Tag Archives: enlargement of dendritic spines

Parts of your brain that move

Sick of COVID19 and omicron are you?  So am I.  It’s time for some hard core neuroscience.  Looking at slides or electron micrographs gives a very static picture of the brain.  There are parts of the brain that move.

Microglia are the macrophages of the brain.  They’re actually rather creepy, extending and retracting processes and feeling up neurons, removing synapses from processes.  They use receptors for ATP and ADP to detect when a neuron is in trouble.  A new cellular specialization is described — Somatic Purinergic Junctions — a combination of mitochondria, reticular membrane structures, vesicle-like membrane structures and clusters of a particular voltage gated potassium channel (Kv2.1).  You can actually watch this happening.   [ Science vol. 367 pp. 510 – 511, 528 – 537 ’20 ].

For about the past 20 years we’ve been able to observe dendritic spines for months in the living (rodent) brain.  In 1970, if you told me that, I’d have said you were smoking something.  The surprising finding is that dendritic spines are a work in progress, being newly formed and removed all the time.  The early literature (e.g. 10 years ago) is contentious about how long a given spine lasts, but most agree that spine plasticity is present every time it’s looked for.  Here are a few references [ Neuron vol. 69 pp. 1039 – 1041 ’11, ibid vol. 49 pp. 780 – 783, 877 – 887 ’06 ].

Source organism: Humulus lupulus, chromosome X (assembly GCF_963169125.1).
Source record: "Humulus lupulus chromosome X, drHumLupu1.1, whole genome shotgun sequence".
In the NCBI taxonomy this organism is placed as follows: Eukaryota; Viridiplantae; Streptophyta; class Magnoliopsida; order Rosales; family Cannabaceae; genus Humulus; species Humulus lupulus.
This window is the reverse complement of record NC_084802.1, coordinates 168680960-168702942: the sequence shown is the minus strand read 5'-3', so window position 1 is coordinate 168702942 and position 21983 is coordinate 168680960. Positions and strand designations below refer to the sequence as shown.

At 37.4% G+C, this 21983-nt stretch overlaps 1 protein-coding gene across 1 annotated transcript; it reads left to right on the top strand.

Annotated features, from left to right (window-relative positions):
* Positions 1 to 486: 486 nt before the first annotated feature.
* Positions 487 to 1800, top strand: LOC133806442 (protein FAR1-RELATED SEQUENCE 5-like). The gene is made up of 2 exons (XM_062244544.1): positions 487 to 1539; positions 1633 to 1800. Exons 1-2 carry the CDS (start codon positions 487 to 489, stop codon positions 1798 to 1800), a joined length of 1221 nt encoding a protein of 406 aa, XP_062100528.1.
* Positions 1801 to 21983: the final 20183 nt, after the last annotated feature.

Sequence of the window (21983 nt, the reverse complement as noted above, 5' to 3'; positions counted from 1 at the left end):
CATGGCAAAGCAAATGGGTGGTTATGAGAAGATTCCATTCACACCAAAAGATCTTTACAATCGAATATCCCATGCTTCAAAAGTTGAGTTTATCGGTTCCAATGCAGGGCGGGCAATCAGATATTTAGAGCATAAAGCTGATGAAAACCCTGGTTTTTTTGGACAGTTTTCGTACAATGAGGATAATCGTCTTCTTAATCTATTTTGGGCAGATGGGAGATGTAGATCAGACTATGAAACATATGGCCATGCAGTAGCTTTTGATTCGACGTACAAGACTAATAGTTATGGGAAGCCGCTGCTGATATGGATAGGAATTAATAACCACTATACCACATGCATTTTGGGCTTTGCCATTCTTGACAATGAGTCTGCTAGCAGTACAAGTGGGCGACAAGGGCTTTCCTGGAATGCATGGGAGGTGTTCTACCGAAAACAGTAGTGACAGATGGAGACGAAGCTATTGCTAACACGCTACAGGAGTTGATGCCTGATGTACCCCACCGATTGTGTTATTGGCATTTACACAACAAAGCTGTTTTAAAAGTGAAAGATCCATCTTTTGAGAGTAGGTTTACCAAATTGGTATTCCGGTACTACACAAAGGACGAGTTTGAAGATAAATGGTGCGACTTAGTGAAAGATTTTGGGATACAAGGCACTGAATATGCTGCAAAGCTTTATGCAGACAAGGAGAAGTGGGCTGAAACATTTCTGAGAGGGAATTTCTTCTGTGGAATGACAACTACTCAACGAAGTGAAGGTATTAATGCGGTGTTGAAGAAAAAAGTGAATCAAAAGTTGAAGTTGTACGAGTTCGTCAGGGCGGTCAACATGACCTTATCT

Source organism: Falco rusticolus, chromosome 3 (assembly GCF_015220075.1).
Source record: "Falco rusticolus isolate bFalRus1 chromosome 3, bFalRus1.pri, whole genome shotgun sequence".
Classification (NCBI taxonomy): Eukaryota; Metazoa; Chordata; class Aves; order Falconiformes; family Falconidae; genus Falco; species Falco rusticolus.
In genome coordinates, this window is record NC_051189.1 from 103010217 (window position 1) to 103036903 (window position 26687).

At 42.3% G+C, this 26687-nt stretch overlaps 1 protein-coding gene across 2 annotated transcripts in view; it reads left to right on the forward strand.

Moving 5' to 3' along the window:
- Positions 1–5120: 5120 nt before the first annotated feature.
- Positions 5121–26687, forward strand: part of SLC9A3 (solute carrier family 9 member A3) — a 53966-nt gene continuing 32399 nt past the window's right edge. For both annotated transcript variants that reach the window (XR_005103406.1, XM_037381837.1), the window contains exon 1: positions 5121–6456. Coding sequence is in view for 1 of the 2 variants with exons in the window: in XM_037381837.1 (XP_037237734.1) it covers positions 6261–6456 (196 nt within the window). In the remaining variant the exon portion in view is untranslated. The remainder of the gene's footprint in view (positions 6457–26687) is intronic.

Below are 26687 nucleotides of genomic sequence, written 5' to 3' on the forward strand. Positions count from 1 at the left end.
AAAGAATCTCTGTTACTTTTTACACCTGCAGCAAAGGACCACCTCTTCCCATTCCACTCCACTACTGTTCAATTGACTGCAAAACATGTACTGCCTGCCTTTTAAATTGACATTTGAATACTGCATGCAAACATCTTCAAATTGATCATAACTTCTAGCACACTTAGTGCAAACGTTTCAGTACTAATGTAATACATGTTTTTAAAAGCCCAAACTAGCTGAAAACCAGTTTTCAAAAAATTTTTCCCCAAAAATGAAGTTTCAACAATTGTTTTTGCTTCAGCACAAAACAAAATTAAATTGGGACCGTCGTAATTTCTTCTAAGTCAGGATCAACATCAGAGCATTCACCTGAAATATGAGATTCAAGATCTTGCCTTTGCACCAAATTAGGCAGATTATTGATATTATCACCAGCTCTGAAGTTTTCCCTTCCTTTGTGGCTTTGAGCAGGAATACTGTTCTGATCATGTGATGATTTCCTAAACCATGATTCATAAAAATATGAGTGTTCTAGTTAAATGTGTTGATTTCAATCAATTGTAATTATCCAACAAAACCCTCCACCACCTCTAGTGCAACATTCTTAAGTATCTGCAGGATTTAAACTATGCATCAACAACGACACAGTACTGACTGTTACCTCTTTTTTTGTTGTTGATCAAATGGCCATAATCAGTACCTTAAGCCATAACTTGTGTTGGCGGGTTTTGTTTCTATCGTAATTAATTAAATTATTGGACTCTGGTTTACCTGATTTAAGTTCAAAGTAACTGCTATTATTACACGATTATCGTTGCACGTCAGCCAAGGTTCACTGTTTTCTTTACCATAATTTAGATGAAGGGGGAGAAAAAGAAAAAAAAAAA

It is yet another reason why a wiring diagram of the brain wouldn’t help you understand it.   For much more on this please see — https://luysii.wordpress.com/2021/04/25/the-wiring-diagram-of-the-brain-takes-another-hit/

Now on to Long Term Potentiation — https://en.wikipedia.org/wiki/Long-term_potentiation.  This is basically a persistent strengthening of synapses based on recent patterns of activity. These are patterns of synaptic activity that produce a long-lasting increase in signal transmission between two neurons.One of the things that happens with long term potentiation is that the potentiated dendritic spines enlarge.  Now we know that there are all sorts of proteins crossing the synaptic cleft between presynaptic axon terminal and post-synaptic dendritic spine.  They hold the two together.

So the authors of Nature vol. 600 pp. 696 – 689 ’21 wondered if the enlargement of the spine changed neurotransmission.  They studied CA3 neurons in slice culture preparations of the rat hippocampus.  Synapses formed between axons and dendrites. The mimicked LTP (and produced dendritic spine enlargement) by two photon uncaging of glutamic acid.  Spine enlargement ensured which then pushed on the presynaptic bouton.  This caused increased release of glutamic acid by the presynaptic neuron.

This may actually be the mechanism behind long term potentiation.